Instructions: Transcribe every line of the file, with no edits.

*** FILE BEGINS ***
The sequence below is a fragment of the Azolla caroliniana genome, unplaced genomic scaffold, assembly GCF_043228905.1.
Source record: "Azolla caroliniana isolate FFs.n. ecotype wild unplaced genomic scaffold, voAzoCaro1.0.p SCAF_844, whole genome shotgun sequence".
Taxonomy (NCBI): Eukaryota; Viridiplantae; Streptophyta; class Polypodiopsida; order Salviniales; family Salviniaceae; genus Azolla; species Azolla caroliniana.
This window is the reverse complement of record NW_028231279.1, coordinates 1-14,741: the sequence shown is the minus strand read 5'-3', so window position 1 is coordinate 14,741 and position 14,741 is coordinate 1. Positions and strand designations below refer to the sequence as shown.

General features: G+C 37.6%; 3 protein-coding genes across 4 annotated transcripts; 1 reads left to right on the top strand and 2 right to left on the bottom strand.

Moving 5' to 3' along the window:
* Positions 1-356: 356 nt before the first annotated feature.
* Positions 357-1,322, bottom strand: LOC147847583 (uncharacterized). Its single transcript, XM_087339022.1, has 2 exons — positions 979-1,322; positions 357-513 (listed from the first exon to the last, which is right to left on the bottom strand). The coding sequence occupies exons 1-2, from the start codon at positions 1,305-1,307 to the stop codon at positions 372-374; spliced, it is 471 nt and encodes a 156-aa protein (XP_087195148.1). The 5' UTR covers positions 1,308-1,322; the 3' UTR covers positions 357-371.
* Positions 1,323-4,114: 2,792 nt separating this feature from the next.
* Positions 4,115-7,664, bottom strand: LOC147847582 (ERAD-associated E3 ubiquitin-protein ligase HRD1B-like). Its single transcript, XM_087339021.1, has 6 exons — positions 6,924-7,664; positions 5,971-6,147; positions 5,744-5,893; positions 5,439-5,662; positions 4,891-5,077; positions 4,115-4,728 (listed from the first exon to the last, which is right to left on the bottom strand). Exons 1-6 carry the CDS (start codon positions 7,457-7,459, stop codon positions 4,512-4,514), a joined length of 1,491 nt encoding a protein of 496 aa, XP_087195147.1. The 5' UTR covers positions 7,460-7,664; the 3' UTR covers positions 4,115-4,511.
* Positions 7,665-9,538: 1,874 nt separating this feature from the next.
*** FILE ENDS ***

The sequence below is a fragment of the Azolla caroliniana genome, unplaced genomic scaffold, assembly GCF_043228905.1.
Source record: "Azolla caroliniana isolate FFs.n. ecotype wild unplaced genomic scaffold, voAzoCaro1.0.p SCAF_844, whole genome shotgun sequence".
Taxonomy (NCBI): Eukaryota; Viridiplantae; Streptophyta; class Polypodiopsida; order Salviniales; family Salviniaceae; genus Azolla; species Azolla caroliniana.
This window is the reverse complement of record NW_028231279.1, coordinates 1-14,741: the sequence shown is the minus strand read 5'-3', so window position 1 is coordinate 14,741 and position 14,741 is coordinate 1. Positions and strand designations below refer to the sequence as shown.

General features: G+C 37.6%; 3 protein-coding genes across 4 annotated transcripts; 1 reads left to right on the top strand and 2 right to left on the bottom strand.

Moving 5' to 3' along the window:
* Positions 1-356: 356 nt before the first annotated feature.
* Positions 357-1,322, bottom strand: LOC147847583 (uncharacterized). Its single transcript, XM_087339022.1, has 2 exons — positions 979-1,322; positions 357-513 (listed from the first exon to the last, which is right to left on the bottom strand). The coding sequence occupies exons 1-2, from the start codon at positions 1,305-1,307 to the stop codon at positions 372-374; spliced, it is 471 nt and encodes a 156-aa protein (XP_087195148.1). The 5' UTR covers positions 1,308-1,322; the 3' UTR covers positions 357-371.
* Positions 1,323-4,114: 2,792 nt separating this feature from the next.
* Positions 4,115-7,664, bottom strand: LOC147847582 (ERAD-associated E3 ubiquitin-protein ligase HRD1B-like). Its single transcript, XM_087339021.1, has 6 exons — positions 6,924-7,664; positions 5,971-6,147; positions 5,744-5,893; positions 5,439-5,662; positions 4,891-5,077; positions 4,115-4,728 (listed from the first exon to the last, which is right to left on the bottom strand). Exons 1-6 carry the CDS (start codon positions 7,457-7,459, stop codon positions 4,512-4,514), a joined length of 1,491 nt encoding a protein of 496 aa, XP_087195147.1. The 5' UTR covers positions 7,460-7,664; the 3' UTR covers positions 4,115-4,511.
* Positions 7,665-9,538: 1,874 nt separating this feature from the next.